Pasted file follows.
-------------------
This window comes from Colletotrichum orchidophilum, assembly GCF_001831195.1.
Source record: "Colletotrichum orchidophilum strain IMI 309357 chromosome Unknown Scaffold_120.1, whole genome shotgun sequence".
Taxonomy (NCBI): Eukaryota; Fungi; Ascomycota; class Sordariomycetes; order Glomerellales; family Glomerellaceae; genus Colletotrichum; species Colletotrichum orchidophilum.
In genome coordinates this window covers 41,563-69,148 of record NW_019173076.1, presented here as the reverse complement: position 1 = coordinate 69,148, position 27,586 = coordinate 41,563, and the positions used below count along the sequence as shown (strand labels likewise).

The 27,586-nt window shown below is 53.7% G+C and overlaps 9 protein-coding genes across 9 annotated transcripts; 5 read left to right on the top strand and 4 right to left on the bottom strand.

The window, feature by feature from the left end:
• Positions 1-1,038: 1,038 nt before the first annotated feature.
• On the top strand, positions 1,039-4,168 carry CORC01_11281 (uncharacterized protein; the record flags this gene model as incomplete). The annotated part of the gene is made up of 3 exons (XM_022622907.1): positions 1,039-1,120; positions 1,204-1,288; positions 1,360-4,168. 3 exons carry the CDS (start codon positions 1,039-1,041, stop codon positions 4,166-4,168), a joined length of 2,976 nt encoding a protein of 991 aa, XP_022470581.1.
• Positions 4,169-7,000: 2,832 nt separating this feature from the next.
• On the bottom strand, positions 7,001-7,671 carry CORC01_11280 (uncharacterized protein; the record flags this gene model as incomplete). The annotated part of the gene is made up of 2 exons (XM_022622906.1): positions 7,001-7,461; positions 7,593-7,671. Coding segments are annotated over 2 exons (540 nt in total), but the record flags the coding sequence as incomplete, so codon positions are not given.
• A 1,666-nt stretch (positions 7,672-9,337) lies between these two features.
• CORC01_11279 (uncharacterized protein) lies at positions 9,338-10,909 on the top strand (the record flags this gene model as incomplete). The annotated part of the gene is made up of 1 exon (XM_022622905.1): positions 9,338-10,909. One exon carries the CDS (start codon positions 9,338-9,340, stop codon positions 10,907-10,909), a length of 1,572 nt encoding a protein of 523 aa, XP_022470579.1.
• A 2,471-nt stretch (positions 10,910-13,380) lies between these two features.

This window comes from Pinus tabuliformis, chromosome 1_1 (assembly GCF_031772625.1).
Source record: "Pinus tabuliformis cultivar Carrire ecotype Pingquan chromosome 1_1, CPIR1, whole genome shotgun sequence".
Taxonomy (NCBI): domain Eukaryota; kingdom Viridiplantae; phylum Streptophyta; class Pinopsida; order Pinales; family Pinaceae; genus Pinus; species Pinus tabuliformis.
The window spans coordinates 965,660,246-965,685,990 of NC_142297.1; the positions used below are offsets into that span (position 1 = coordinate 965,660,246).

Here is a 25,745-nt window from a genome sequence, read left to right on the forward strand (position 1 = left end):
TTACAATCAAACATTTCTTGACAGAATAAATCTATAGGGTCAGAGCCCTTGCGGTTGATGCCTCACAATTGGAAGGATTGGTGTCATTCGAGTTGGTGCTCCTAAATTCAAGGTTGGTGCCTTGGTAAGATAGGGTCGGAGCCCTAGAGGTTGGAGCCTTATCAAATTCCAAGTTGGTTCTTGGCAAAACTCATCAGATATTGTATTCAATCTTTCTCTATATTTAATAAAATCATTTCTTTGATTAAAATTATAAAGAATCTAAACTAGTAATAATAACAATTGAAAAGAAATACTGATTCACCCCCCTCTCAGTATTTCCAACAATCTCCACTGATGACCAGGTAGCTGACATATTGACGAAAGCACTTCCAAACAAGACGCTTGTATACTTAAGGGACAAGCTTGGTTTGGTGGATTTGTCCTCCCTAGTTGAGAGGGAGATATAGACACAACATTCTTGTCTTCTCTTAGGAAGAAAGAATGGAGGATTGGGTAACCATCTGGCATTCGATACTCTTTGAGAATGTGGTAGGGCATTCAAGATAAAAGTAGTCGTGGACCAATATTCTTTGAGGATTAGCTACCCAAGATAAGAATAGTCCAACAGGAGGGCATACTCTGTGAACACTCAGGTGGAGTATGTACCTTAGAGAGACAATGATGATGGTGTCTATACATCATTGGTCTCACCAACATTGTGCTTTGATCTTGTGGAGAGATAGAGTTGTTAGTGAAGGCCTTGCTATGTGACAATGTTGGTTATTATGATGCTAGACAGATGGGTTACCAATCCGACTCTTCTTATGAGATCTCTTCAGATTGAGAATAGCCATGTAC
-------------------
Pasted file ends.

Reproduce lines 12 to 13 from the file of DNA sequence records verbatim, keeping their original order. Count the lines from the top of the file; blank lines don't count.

• CORC01_11279 (uncharacterized protein) lies at positions 9,338-10,909 on the top strand (the record flags this gene model as incomplete). The annotated part of the gene is made up of 1 exon (XM_022622905.1): positions 9,338-10,909. One exon carries the CDS (start codon positions 9,338-9,340, stop codon positions 10,907-10,909), a length of 1,572 nt encoding a protein of 523 aa, XP_022470579.1.
• A 2,471-nt stretch (positions 10,910-13,380) lies between these two features.